4th International ICST Conference on Pervasive Computing Technologies for Healthcare

Research Article

Using duration to learn activities of daily living in a smart home environment

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        author={Shuai Zhang and Sally McClean and Bryan Scotney and Priyanka Chaurasia and Chris Nugent},
        title={Using duration to learn activities of daily living in a smart home environment},
        proceedings={4th International ICST Conference on Pervasive Computing Technologies for Healthcare},
        keywords={probabilistic learning; duration; reasoning; ADL;smart home},
  • Shuai Zhang
    Sally McClean
    Bryan Scotney
    Priyanka Chaurasia
    Chris Nugent
    Year: 2010
    Using duration to learn activities of daily living in a smart home environment
    DOI: 10.4108/ICST.PERVASIVEHEALTH2010.8804
Shuai Zhang1,*, Sally McClean1,*, Bryan Scotney1,*, Priyanka Chaurasia1,*, Chris Nugent2,*
  • 1: School of Computing and Information Engineering, University of Ulster, Coleraine, Northern Ireland
  • 2: School of Computing and Mathematics, University of Ulster, Newtownabbey, Northern Ireland
*Contact email: s.zhang@ulster.ac.uk, si.mcclean@ulster.ac.uk, bw.scotney@ulster.ac.uk, chaurasia-p@email.ulster.ac.uk, cd.nugent@ulster.ac.uk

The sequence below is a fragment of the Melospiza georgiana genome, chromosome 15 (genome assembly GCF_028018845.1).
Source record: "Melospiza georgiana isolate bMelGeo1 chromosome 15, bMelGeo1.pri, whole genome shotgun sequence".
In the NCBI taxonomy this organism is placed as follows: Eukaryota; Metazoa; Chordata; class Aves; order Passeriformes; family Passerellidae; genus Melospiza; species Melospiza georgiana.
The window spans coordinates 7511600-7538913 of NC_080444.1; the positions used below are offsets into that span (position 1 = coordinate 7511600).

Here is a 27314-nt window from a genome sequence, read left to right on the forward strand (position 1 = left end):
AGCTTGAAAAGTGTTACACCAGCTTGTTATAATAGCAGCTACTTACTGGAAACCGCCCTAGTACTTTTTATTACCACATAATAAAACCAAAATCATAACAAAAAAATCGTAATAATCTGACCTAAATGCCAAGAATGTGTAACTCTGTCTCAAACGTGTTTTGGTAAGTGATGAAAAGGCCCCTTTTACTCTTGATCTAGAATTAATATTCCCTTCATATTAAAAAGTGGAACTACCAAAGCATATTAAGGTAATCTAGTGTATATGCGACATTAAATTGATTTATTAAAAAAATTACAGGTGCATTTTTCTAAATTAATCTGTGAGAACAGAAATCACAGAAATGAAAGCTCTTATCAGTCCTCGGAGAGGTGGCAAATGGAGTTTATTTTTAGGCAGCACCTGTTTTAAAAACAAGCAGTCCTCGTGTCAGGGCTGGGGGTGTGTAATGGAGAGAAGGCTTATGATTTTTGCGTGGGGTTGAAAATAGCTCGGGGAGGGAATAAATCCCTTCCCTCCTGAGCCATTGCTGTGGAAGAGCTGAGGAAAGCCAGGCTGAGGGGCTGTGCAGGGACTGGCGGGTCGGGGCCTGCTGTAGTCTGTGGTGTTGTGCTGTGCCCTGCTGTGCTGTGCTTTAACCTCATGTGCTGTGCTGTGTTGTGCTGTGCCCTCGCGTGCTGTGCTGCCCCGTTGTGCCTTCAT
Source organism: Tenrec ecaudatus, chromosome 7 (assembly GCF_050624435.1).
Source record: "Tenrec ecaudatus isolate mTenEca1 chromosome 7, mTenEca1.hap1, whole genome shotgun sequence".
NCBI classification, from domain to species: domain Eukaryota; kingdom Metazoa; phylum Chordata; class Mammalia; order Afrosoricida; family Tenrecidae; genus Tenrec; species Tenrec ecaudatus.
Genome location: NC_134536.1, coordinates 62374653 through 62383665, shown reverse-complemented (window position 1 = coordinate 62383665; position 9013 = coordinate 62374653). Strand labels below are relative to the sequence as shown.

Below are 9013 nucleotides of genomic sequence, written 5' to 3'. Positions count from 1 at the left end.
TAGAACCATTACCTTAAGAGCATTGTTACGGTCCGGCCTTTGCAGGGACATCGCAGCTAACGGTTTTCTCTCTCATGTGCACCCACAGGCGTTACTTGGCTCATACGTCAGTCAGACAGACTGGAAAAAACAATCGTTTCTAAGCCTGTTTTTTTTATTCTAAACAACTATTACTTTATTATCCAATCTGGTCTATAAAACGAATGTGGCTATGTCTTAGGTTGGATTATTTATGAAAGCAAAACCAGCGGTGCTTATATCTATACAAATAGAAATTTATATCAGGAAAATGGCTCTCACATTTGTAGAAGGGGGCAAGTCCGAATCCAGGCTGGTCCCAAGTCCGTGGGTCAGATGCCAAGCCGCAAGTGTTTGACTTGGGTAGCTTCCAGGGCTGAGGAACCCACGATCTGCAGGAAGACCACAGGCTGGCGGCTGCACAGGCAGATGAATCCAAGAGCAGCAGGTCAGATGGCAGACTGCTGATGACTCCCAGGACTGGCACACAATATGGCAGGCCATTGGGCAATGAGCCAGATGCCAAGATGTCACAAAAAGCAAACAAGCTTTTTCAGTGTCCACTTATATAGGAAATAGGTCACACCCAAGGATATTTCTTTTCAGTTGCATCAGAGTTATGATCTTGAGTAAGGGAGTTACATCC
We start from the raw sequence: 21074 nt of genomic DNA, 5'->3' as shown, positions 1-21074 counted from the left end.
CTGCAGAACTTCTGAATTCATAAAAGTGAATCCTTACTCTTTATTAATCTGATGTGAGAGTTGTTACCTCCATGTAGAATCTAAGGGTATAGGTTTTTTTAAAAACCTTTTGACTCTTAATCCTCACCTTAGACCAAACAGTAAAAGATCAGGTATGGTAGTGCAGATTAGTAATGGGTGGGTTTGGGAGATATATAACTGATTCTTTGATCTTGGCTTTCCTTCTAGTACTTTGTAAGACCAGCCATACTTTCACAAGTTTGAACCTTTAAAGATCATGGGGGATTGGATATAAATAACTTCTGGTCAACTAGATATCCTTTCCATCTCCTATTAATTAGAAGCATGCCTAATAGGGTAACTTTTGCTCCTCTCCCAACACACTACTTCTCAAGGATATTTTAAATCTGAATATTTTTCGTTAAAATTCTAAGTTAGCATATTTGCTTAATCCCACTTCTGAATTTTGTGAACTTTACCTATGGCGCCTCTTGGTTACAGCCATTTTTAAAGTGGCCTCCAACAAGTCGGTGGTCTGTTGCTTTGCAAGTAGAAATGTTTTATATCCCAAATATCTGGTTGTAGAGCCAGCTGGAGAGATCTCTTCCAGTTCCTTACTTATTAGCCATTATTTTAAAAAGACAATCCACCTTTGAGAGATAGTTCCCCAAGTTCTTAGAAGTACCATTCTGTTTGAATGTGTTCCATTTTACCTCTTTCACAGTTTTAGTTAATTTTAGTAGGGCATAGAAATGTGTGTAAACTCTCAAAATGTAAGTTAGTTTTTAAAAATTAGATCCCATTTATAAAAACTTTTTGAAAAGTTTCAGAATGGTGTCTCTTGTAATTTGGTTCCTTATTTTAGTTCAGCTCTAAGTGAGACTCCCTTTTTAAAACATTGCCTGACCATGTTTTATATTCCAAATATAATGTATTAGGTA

Recognition of inhabitants' activities of daily living (ADLs) is an important task in smart homes to support assisted living for elderly people aging in place. However, uncertain information brings challenge to activity recognition which can be categorised into environmental uncertainties from sensor readings and user uncertainties of variations in the ways to carry out activities in different contexts, or by different users within the same environment. To address the challenges of these two types of uncertainty, in this paper, we introduce the innovative idea of incorporating activity duration into the framework of learning inhabitants' behaviour patterns on carrying out ADLs in smart home environment. A probabilistic learning algorithm is proposed with duration information in the context of multi-inhabitants in a single home environment. The prediction is for both inhabitant and ADL using the learned model representing what activity is carried out and who performed it. Experiments are designed for the evaluation of duration information in identifying activities and inhabitants. Real data have been collected in a smart kitchen laboratory, and realistic synthetic data are generated for evaluation. Evaluations show encouraging results for higher-level activity identification and improvement on inhabitant and activity prediction in the challenging situation of incomplete observation due to unreliable sensors compared to models that are derived with no duration information. The approach also provides a potential opportunity to identify inhabitants' concept drift in long-term monitoring and respond to a deteriorating situation at as early stage as possible.